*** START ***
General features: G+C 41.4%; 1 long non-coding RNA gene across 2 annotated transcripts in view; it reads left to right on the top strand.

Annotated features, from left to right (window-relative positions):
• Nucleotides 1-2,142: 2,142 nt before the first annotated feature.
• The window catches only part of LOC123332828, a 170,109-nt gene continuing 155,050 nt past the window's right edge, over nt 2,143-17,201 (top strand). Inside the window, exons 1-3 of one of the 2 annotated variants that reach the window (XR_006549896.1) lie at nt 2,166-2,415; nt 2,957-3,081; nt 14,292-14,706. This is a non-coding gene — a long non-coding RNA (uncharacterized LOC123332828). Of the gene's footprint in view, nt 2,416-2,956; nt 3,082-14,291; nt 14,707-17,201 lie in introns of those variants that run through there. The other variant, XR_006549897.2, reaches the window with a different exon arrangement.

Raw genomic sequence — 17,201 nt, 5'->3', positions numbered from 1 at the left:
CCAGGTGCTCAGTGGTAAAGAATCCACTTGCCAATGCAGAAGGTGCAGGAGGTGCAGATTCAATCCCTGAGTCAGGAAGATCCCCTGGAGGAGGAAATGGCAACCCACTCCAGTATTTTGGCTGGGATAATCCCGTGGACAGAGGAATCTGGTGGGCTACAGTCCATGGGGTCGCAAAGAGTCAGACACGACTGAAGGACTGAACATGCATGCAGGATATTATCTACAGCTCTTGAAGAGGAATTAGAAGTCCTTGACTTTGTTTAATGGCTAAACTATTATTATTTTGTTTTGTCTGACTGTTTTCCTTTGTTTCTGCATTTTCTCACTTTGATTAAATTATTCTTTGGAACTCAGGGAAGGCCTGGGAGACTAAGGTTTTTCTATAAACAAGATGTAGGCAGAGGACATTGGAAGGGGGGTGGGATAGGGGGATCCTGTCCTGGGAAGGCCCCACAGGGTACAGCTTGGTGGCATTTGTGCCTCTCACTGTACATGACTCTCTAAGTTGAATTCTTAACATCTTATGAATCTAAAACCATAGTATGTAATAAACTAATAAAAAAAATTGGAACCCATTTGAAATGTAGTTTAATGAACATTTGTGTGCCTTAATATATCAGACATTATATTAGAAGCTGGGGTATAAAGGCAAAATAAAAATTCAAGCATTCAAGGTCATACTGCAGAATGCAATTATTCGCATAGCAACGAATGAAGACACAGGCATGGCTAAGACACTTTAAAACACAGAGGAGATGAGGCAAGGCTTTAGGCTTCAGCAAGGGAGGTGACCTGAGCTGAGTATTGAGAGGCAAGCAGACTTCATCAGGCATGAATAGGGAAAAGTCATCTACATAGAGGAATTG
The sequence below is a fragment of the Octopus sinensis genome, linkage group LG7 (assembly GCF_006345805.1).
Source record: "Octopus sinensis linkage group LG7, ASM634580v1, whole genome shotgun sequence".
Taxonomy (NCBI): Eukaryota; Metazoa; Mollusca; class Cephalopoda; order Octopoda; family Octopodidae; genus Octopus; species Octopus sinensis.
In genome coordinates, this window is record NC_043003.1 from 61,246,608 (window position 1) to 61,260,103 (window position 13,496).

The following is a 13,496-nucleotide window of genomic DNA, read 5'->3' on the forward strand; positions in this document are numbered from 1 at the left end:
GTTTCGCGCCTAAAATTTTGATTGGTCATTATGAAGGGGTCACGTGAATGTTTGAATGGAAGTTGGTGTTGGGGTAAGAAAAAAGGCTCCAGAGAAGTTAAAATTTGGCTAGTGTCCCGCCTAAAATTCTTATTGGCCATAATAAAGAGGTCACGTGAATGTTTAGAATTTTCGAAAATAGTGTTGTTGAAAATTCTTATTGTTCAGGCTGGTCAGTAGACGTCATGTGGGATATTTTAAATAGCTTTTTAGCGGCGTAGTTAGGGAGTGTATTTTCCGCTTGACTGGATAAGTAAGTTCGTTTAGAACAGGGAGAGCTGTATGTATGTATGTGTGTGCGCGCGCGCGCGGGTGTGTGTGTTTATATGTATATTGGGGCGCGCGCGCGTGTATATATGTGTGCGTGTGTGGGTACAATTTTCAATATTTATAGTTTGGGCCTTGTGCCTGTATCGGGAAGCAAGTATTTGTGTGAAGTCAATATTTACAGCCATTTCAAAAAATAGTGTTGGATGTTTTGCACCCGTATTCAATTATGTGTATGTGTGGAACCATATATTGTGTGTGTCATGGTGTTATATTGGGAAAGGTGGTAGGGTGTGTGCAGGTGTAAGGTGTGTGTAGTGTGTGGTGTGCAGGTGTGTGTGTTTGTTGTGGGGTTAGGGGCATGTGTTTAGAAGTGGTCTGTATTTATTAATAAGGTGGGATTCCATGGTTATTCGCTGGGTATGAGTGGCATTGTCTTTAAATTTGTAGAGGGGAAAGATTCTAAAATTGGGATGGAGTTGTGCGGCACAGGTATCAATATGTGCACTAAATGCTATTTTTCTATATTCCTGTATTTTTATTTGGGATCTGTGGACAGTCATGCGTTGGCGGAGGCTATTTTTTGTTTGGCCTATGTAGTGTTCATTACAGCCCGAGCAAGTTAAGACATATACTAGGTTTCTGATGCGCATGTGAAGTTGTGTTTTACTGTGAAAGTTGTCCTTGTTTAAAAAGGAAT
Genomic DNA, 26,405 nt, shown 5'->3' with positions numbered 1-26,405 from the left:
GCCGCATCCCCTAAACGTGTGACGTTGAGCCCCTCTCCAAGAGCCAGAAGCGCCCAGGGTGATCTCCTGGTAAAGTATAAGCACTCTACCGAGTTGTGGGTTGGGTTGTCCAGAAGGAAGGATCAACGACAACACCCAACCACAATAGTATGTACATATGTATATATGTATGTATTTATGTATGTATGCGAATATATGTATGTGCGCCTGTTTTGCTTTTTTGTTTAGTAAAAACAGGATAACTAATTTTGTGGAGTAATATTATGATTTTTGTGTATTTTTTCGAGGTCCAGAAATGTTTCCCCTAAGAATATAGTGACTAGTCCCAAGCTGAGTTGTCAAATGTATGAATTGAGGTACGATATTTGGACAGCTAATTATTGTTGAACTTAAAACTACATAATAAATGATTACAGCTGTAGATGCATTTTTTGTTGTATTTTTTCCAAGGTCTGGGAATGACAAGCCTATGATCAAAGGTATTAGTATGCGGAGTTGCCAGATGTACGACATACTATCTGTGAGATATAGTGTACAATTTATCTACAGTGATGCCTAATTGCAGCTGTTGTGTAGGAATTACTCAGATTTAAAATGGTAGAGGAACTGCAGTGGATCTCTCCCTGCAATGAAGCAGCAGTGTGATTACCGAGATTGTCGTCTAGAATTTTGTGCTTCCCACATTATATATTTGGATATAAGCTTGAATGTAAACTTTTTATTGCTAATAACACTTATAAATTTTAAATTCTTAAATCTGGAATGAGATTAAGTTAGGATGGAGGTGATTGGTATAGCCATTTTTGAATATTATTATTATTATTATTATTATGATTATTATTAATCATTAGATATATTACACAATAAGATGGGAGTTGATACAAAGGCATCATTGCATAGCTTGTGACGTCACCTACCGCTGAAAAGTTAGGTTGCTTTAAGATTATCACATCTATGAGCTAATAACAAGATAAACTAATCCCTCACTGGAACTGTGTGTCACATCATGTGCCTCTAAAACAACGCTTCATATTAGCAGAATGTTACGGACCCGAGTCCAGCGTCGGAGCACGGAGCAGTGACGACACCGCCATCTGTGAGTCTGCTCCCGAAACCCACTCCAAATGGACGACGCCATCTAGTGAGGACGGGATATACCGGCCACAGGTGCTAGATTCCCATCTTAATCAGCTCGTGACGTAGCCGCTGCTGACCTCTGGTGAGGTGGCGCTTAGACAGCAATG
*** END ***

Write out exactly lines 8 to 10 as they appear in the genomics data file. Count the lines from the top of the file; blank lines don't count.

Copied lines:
Source record: "Octopus sinensis linkage group LG7, ASM634580v1, whole genome shotgun sequence".
Taxonomy (NCBI): Eukaryota; Metazoa; Mollusca; class Cephalopoda; order Octopoda; family Octopodidae; genus Octopus; species Octopus sinensis.
In genome coordinates, this window is record NC_043003.1 from 61,246,608 (window position 1) to 61,260,103 (window position 13,496).